Alfred Tarazi: Disruption and Transmission
Posted on December 23, 2016 | By Iain Akerman

The work of Lebanese artist Alfred Tarazi is informed by nostalgia. He talks to ArabAd about the importance of engaging with the past.

 

“Nostalgia is what drives a lot of Lebanese art,” says Alfred Tarazi, “and for a good reason. It’s because you’re talking of a people and of a country that have been dispossessed by war.”

Tarazi has just returned from Abu Dhabi Art when we talk. His face is tired but friendly as we discuss the work of Walid Raad, arguably the most prominent of Lebanese contemporary artists. You can view Raad’s art as an exploration of memory and narrative within the context of conflict and the construction of histories, or, as Tarazi believes, as the work of deep, deep nostalgia. 

“It’s like the work of a guy who left the country with two newspapers and a few rolls of film and then – when he was in exile – just wanted to recreate something out of them,” says Tarazi of Raad’s long-term project The Atlas Group. “So he ended up creating a fictitious history and fictitious historians, which historically is highly problematic, but if you look at them through the prism of nostalgia – and Walid would kill me for saying this – it makes total sense.”

Tarazi is a man accustomed to the past and to the concept of nostalgia. His work is shaped and moulded by the Lebanese Civil War and the imagery that surrounds it. Indeed, his most prominent work is an ongoing project dedicated to the creation of a memorial for the victims of the civil war, while his art as a whole attempts to map out and understand specific key events of that war.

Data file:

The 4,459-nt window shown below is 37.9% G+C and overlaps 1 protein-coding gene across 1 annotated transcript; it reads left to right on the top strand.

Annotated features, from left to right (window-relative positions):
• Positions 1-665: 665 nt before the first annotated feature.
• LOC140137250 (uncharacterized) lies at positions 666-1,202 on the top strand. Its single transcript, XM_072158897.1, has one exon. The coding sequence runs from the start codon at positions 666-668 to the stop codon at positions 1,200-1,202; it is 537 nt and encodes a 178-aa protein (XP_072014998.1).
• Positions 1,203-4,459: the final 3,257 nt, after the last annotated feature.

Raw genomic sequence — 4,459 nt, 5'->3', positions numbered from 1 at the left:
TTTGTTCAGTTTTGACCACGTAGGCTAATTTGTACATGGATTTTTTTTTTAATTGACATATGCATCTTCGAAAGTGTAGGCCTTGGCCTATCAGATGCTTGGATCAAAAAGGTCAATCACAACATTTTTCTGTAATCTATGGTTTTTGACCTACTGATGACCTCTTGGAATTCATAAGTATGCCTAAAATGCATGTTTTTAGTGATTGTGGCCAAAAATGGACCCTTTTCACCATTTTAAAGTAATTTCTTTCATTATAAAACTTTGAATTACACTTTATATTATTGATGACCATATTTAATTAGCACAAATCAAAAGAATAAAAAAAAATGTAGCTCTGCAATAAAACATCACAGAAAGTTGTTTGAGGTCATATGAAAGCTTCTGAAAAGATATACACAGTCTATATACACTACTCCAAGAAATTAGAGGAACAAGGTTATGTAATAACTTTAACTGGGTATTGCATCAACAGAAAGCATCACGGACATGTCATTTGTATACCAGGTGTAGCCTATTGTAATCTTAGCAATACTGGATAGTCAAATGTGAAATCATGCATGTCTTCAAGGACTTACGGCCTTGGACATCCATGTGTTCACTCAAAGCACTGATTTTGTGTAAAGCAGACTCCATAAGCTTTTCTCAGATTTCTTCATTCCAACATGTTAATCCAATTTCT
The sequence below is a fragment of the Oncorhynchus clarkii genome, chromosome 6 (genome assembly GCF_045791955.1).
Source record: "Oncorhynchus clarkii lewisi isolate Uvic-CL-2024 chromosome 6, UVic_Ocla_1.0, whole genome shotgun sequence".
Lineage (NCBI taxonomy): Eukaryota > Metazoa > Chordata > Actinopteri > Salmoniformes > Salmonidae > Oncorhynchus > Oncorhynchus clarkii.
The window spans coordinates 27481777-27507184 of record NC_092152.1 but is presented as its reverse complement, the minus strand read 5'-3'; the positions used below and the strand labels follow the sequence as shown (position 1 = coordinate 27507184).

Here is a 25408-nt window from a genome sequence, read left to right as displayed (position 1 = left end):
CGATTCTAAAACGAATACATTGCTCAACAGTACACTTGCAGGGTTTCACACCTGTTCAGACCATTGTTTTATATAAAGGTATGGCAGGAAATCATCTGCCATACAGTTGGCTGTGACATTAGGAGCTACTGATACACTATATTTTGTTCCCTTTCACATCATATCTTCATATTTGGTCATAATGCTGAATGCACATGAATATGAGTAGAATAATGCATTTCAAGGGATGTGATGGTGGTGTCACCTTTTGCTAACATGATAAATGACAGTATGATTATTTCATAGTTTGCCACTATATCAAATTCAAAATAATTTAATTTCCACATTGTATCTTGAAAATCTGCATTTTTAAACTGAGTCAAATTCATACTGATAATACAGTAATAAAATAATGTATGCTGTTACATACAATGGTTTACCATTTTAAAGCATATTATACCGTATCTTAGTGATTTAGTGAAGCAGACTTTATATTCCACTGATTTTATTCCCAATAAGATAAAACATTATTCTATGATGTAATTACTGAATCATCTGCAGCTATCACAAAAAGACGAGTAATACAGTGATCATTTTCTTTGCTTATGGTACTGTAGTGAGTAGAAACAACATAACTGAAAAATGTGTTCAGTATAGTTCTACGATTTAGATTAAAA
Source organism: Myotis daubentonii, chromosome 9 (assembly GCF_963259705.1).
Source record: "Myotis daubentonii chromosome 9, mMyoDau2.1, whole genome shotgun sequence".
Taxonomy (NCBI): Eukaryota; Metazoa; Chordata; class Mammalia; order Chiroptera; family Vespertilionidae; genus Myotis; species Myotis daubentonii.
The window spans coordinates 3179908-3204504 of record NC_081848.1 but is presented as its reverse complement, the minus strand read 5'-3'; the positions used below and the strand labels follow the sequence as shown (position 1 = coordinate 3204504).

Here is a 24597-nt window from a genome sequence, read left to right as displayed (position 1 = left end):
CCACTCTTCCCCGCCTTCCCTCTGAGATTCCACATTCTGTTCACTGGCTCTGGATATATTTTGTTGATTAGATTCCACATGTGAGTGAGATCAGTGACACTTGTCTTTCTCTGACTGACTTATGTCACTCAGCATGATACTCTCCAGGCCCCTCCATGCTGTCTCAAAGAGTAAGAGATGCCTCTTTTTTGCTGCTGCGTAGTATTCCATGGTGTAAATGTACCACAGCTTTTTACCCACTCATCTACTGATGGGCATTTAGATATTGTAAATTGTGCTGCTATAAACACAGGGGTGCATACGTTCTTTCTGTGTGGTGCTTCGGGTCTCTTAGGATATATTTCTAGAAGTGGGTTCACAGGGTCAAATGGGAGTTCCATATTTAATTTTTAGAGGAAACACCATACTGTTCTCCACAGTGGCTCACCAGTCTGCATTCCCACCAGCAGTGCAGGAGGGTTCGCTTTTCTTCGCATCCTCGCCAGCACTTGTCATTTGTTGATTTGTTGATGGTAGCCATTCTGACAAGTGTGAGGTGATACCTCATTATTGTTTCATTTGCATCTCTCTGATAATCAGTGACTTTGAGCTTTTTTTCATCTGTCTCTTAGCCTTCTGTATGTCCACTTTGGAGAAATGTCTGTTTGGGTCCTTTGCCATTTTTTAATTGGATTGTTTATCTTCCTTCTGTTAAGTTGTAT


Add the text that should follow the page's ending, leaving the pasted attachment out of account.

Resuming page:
“I grew up in a space which is caught in limbo between a past that I have never experienced and a future that is not fundamentally mine,” says Tarazi, who argues that ‘disruption’ is the key word to describe Lebanon’s past. “I grew up in Beirut, but I have not lived the pre-war Lebanon – images of a city and a country (and experiences of a city and a country) that I will never have. And there’s a whole future for that city that has also escaped me. So there are two realities of the same place which were not fundamentally mine and which I needed to appropriate; to understand first of all. Because it’s already difficult to hold a post-card of Downtown Beirut and to walk in Downtown Beirut and have the two experiences relate.” 

Tarazi’s art is as much an examination of the role of the past (as both origin and destination) as it is a complex historical investigation into the Lebanese Civil War. And although he may not be a designer or follower of retro trends, his insights into the role played by nostalgia in the psyche of the Lebanese people is instructive.

 

"I don’t believe in a future without a past, so for me nostalgia is not a problem. We need to engage with the past in a much more active way."

 

Writing in The Guardian early last year, Jonathan Jones described Tarazi’s art as “sharp like an inconvenient truth”, while his provocative digital collages have challenged viewers to re-evaluate their relationship with history. They have also proved subversive.